Will Spreadsheet Phil do enough to keep his job? That was the question everyone was asking ahead of today’s eagerly awaited and politically crucial Budget.
Philip Hammond today faced perhaps the most difficult Budget of any Chancellor in recent times.
A minority government, Brexit, fundamental splits in the Conservative party and deteriorating relations between No 10 and No 11 Downing Street, all led many to believe that Hammond was simply going through the motions, set up to fail by many within his own party.
It was a crucial Budget for Theresa May, too.
A disastrous election result, a hapless party conference performance last month, and perceived weakness following recent Cabinet resignations (and non-resignations) meant today’s Budget was an opportunity to reinvigorate a Government beset with problems, outlining a strong post-Brexit economic vision for the UK and parking some tanks on Labour’s young-voting lawn.
Despite concerns about debt, deficit and tax, the political priority today was about two things: offering young people a reason to vote Tory and – to put it bluntly – not messing up.
It is still Brexit, Conservative splits, and strained relations at the top of government, which will dominate the headlines whilst Theresa May and Philip Hammond reside at Numbers 10 and 11.Lucy Holbrook, partner at Pagefield
Millennials favoured Labour (or more accurately Jeremy Corbyn) at the last election and today was an opportunity to win them over.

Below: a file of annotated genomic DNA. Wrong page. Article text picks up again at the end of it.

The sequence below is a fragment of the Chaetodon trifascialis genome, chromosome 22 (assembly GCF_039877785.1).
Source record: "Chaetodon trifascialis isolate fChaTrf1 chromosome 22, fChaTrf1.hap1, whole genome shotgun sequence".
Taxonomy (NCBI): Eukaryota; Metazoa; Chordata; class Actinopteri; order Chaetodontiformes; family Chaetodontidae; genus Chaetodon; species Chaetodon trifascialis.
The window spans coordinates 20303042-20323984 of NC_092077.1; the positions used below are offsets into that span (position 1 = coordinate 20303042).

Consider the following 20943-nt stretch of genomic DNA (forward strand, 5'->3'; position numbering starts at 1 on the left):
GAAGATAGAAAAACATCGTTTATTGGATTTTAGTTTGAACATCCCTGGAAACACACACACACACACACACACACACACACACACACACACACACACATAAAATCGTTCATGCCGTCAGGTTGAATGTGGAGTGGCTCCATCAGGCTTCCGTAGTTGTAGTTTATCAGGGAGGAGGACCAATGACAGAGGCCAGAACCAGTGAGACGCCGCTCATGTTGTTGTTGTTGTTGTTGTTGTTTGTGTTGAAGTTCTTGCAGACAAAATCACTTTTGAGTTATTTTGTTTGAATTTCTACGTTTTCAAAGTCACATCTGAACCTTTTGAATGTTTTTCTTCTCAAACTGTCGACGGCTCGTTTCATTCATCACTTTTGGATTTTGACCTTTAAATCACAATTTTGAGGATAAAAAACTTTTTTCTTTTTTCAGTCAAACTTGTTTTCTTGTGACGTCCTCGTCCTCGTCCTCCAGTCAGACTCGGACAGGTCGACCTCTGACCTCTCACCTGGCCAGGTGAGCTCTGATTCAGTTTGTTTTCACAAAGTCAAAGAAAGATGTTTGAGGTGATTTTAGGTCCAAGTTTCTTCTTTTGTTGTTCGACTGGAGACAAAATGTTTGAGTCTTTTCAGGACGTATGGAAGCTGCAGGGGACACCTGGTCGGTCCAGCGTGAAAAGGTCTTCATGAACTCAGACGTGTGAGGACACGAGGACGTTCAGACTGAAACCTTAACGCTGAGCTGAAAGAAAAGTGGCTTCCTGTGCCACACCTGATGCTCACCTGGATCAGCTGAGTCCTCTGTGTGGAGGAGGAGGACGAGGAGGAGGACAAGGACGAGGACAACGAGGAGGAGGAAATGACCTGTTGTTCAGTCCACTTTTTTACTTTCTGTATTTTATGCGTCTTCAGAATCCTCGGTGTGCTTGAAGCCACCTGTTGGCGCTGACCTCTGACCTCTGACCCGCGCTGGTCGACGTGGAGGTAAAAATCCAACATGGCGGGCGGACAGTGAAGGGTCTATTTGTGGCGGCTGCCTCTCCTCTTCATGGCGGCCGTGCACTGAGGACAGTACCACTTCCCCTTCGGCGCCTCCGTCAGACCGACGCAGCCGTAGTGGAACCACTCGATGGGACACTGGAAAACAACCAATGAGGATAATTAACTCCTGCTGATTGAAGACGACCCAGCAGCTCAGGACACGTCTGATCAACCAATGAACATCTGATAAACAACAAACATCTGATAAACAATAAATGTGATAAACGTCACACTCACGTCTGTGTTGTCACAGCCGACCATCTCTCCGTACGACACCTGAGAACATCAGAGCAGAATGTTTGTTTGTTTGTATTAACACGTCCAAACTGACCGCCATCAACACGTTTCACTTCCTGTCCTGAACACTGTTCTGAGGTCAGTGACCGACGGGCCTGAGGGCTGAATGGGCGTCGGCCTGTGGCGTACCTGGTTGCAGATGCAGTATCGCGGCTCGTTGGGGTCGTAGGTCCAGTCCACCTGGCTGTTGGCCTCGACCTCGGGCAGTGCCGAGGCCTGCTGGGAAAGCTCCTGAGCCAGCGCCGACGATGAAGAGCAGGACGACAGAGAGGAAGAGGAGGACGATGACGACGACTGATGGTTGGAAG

With a recent YouGov poll showing that just 15 per cent of under-30s would support the Conservatives at the next election, May and Hammond need to move fast.
Hammond performed well against these priorities. He delivered what many have been quick to label his ‘Banter Budget’ with ease and confidence, delivering a number of gags along the way.
His flagship policy was a commitment to dedicate £44 billion in capital funding to support the housing market.
Other measures to tackle the housing crisis included a pledge to build 300,000 new homes a year by the mid-2020s and measures to prevent land-banking and tackle empty homes.
Hammond’s real rabbit to save his hat was his announcement to suspend stamp duty for first-time buyers on homes up to £300,000 and for the first £300,000 on properties in London.
No doubt a hugely popular measure that will serve the Conservatives well as they seek to attract younger voters (and their parents) and reposition themselves firmly as the party of home ownership.
From a lobbying and communications perspective, today’s Budget highlights that the Treasury is willing to spend money if it helps to meet political aims. But for many within the Government, such a large spending commitment may mean housing is firmly off the agenda for some time and is now firmly placed on the ‘job done’ pile.
However, there are clear opportunities to make the case for broader reform of the housing market. Many have been quick to criticise Hammond’s reluctance to borrow to invest in housebuilding.
There is clearly political nervousness about building on the Green Belt and relaxing planning rules, given the rural Tory constituencies where Nimbyism is a way of life.
As a result, there will be concern that these measures simply serve to stimulate demand, failing to address high prices and limited supply.
A confident and gaffe-free performance today will have helped the Conservative Party start to win over prized millennial voters and the broader electorate.
However, it is still Brexit, Conservative splits, and strained relations at the top of government, which will dominate the headlines while Theresa May and Philip Hammond reside at Numbers 10 and 11.
There is always the devil in the detail of a Budget and we await the IFS’s postmortem, but while Spreadsheet Phil’s position remains precarious, a good performance today means he hangs on to fight another day.
Lucy Holbrook is a partner at Pagefield and is a specialist in the field of housing and regeneration